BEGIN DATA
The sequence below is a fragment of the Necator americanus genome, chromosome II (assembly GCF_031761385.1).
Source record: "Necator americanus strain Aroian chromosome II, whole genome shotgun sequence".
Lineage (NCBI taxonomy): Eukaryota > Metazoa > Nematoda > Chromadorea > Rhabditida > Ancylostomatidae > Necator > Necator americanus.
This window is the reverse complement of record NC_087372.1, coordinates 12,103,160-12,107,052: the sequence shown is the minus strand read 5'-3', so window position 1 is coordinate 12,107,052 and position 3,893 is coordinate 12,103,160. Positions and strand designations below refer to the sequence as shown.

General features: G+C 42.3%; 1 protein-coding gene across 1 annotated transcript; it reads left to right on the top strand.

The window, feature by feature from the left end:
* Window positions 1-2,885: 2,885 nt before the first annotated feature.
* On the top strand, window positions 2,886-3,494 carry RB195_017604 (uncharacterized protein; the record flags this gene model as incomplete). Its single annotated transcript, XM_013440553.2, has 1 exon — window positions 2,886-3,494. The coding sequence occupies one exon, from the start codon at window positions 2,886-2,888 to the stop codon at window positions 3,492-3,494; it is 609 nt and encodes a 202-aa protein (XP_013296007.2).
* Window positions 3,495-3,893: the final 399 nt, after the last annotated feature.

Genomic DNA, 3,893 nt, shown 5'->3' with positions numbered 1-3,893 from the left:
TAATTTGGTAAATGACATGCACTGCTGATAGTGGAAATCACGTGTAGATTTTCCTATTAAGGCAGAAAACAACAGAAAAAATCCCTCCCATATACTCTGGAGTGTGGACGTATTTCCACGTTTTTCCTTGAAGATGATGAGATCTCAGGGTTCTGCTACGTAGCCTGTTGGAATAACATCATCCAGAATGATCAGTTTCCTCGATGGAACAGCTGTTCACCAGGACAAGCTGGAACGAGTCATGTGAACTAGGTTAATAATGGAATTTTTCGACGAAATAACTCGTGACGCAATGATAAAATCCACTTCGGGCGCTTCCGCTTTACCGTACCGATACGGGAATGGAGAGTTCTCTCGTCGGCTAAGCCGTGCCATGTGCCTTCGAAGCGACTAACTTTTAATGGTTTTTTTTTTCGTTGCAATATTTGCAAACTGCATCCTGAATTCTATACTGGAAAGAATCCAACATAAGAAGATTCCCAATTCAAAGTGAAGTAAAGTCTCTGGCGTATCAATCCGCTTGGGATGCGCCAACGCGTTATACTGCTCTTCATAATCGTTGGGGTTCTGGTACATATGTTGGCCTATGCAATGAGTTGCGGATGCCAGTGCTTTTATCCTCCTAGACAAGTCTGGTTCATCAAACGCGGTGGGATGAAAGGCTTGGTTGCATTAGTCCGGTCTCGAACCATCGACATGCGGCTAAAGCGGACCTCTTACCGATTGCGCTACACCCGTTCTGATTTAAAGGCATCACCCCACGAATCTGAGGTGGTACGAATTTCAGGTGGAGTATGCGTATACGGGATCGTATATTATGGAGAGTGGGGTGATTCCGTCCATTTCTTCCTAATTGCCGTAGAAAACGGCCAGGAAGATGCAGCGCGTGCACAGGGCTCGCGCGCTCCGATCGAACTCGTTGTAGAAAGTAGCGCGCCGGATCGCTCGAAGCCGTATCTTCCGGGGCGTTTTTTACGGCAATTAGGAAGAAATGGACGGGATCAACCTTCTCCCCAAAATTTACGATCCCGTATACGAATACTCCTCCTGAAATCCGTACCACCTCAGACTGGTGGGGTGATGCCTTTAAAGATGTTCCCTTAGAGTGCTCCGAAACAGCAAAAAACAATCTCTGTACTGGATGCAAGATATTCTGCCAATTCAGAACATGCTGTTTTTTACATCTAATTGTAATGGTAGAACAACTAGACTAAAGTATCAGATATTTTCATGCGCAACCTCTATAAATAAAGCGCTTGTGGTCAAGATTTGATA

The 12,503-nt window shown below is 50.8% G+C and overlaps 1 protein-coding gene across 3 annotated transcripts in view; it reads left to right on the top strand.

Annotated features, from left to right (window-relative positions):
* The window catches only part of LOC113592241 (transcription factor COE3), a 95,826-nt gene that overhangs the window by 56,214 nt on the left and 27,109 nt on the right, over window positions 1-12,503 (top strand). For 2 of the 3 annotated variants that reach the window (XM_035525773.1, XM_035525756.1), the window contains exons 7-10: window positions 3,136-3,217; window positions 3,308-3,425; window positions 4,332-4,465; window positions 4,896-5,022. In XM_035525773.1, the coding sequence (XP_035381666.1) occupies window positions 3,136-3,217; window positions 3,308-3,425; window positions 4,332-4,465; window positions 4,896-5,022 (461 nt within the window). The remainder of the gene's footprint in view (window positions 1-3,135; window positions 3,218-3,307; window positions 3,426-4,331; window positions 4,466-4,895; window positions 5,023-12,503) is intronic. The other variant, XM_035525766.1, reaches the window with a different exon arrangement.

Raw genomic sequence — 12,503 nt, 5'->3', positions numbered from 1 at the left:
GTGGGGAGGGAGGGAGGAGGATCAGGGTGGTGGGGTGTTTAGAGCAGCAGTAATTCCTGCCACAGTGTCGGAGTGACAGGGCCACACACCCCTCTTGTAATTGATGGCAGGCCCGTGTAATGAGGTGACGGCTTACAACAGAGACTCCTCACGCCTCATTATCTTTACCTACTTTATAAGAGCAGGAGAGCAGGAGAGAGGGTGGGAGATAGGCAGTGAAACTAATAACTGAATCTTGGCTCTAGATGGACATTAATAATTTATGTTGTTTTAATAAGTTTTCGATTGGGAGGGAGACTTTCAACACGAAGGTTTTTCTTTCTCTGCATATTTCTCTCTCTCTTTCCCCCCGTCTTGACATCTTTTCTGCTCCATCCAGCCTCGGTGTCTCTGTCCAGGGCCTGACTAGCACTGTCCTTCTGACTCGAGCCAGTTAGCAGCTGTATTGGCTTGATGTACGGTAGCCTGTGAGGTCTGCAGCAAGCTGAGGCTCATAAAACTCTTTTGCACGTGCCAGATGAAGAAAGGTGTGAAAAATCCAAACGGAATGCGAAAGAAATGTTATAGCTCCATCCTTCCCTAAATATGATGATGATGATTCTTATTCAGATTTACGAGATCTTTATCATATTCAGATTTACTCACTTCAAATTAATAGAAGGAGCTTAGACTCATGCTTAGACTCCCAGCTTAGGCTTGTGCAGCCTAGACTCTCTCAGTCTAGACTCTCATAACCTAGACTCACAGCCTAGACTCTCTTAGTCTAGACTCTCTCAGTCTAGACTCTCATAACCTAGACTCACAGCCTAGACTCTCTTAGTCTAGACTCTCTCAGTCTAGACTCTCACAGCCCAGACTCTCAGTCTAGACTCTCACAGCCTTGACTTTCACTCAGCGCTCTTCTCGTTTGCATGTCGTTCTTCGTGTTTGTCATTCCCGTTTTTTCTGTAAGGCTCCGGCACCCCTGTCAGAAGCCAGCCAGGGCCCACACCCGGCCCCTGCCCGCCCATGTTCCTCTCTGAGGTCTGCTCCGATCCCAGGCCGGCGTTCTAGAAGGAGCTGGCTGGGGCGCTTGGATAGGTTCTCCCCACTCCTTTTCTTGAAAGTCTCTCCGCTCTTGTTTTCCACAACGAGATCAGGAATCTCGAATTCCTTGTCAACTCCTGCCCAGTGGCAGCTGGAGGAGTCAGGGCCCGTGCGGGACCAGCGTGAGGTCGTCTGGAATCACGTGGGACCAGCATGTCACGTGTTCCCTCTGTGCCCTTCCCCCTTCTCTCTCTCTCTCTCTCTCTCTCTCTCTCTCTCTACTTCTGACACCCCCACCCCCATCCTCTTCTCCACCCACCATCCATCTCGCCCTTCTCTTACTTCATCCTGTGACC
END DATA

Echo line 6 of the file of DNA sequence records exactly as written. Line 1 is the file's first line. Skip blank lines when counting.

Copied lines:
The window, feature by feature from the left end: